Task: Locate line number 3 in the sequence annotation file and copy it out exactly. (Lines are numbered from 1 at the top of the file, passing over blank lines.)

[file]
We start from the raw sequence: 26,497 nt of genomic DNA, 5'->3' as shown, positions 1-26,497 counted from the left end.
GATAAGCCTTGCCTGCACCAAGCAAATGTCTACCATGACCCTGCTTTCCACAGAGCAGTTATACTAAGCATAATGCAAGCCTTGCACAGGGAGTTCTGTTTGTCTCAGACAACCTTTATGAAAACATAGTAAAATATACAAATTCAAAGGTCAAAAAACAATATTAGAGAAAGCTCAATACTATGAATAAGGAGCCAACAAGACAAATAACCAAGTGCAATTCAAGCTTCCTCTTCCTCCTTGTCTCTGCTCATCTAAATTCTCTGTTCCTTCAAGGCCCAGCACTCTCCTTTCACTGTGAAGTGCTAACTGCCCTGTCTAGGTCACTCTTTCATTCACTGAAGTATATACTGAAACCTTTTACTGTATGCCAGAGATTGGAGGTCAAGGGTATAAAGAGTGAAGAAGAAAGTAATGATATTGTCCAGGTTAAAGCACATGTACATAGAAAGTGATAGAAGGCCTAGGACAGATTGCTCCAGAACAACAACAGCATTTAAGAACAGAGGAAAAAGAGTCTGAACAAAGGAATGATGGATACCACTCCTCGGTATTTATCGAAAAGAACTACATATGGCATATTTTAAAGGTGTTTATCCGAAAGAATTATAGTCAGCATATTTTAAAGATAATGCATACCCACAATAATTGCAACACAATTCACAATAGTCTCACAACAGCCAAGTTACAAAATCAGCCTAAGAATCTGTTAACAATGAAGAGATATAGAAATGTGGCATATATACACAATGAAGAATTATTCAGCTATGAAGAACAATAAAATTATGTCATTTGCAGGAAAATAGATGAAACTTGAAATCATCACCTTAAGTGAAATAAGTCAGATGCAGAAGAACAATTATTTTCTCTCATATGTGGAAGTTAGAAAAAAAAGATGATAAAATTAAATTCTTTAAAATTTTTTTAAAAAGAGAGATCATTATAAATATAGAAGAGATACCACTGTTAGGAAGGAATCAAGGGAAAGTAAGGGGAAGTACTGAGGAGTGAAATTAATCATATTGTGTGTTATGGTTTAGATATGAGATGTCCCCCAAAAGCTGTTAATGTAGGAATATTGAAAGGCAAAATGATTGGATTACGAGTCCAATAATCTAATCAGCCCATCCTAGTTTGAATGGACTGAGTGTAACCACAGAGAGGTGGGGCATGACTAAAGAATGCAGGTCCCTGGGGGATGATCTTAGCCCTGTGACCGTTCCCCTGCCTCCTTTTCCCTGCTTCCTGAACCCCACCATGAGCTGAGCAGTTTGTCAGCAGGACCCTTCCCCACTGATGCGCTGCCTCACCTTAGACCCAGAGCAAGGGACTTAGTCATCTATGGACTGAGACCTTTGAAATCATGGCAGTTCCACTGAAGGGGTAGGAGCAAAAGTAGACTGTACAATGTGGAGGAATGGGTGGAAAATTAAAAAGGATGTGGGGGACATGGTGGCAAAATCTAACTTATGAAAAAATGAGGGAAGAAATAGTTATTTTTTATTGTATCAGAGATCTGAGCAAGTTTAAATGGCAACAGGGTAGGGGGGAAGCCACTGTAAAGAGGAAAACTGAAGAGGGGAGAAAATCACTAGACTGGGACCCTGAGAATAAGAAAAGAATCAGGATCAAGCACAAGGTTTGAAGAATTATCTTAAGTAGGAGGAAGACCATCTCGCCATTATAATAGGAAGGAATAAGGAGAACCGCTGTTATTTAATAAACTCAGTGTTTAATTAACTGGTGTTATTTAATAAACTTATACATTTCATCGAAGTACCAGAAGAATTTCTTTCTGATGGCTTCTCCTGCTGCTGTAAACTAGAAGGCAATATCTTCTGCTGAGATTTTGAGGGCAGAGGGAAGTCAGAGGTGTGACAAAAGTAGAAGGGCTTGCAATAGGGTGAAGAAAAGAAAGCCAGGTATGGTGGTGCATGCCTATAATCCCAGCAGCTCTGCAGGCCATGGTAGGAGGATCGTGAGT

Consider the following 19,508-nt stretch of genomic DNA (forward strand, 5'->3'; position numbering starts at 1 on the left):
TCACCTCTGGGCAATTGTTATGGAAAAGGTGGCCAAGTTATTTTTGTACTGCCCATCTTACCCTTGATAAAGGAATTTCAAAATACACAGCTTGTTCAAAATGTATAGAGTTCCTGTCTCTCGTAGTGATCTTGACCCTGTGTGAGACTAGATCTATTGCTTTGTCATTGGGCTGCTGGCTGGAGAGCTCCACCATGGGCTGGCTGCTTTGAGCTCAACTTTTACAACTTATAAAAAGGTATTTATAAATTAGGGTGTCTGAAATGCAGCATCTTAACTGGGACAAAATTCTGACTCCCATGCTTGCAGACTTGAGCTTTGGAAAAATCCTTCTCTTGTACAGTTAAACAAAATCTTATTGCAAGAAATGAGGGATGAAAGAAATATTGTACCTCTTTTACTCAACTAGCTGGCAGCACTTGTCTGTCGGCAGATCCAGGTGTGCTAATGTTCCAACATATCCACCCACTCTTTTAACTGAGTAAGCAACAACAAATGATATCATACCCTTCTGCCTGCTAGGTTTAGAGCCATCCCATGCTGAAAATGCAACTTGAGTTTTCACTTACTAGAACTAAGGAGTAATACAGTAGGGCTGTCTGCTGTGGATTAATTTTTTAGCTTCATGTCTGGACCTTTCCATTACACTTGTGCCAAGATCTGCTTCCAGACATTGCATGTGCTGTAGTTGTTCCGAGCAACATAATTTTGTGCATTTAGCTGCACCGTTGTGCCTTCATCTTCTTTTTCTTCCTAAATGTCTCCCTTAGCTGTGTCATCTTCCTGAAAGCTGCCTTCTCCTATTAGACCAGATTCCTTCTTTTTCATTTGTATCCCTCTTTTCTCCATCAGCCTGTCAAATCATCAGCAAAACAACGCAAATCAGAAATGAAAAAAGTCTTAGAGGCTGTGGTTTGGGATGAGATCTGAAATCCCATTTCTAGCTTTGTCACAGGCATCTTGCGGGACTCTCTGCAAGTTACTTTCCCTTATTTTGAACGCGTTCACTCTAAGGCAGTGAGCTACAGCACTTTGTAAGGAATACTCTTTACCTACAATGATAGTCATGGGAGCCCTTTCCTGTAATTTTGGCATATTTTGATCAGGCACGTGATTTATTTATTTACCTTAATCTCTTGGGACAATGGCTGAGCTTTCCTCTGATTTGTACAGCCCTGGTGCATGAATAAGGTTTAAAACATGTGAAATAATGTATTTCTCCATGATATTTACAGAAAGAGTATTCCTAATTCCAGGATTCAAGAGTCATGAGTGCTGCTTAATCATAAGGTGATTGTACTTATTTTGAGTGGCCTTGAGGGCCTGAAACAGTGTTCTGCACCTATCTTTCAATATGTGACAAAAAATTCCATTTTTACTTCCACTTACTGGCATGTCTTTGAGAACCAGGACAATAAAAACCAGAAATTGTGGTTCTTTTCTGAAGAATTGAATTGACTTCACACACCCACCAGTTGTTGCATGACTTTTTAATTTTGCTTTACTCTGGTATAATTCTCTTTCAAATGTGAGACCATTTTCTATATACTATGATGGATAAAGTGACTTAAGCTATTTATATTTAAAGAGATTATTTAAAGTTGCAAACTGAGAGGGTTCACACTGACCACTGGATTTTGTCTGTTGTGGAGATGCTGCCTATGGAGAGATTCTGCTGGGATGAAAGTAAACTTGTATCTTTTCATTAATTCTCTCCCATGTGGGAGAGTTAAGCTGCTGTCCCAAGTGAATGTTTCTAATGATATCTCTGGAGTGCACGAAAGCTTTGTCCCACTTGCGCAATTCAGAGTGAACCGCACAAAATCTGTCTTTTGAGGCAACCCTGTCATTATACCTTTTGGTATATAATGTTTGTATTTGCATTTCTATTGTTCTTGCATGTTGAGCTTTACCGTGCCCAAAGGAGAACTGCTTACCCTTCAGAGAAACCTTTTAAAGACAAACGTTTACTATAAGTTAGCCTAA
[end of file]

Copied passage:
Consider the following 19,508-nt stretch of genomic DNA (forward strand, 5'->3'; position numbering starts at 1 on the left):